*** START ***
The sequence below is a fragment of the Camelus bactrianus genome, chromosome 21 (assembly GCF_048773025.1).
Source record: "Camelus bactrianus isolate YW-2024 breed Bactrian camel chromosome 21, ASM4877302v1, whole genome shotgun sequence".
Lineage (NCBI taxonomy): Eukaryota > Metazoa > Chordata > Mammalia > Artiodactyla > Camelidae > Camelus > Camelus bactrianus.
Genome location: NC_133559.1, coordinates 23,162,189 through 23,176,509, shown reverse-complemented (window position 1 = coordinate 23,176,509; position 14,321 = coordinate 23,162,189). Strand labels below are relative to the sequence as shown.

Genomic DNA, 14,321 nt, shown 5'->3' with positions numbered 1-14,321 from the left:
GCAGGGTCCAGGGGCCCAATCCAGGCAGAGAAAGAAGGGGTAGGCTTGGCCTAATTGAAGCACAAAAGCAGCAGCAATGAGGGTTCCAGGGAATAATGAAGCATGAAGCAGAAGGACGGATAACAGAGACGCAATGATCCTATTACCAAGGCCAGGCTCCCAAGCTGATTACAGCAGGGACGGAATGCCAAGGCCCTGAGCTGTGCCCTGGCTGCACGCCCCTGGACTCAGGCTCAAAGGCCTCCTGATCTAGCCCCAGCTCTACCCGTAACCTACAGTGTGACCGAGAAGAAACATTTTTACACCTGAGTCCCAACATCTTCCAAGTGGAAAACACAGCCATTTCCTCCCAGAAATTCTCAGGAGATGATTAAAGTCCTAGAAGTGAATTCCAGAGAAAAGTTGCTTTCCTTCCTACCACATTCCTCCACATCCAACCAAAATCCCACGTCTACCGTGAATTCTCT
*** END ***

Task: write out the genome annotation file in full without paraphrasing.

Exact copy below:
The sequence below is a fragment of the Camelus bactrianus genome, chromosome 21 (assembly GCF_048773025.1).
Source record: "Camelus bactrianus isolate YW-2024 breed Bactrian camel chromosome 21, ASM4877302v1, whole genome shotgun sequence".
Lineage (NCBI taxonomy): Eukaryota > Metazoa > Chordata > Mammalia > Artiodactyla > Camelidae > Camelus > Camelus bactrianus.
Genome location: NC_133559.1, coordinates 23,162,189 through 23,176,509, shown reverse-complemented (window position 1 = coordinate 23,176,509; position 14,321 = coordinate 23,162,189). Strand labels below are relative to the sequence as shown.

Genomic DNA, 14,321 nt, shown 5'->3' with positions numbered 1-14,321 from the left:
GCAGGGTCCAGGGGCCCAATCCAGGCAGAGAAAGAAGGGGTAGGCTTGGCCTAATTGAAGCACAAAAGCAGCAGCAATGAGGGTTCCAGGGAATAATGAAGCATGAAGCAGAAGGACGGATAACAGAGACGCAATGATCCTATTACCAAGGCCAGGCTCCCAAGCTGATTACAGCAGGGACGGAATGCCAAGGCCCTGAGCTGTGCCCTGGCTGCACGCCCCTGGACTCAGGCTCAAAGGCCTCCTGATCTAGCCCCAGCTCTACCCGTAACCTACAGTGTGACCGAGAAGAAACATTTTTACACCTGAGTCCCAACATCTTCCAAGTGGAAAACACAGCCATTTCCTCCCAGAAATTCTCAGGAGATGATTAAAGTCCTAGAAGTGAATTCCAGAGAAAAGTTGCTTTCCTTCCTACCACATTCCTCCACATCCAACCAAAATCCCACGTCTACCGTGAATTCTCT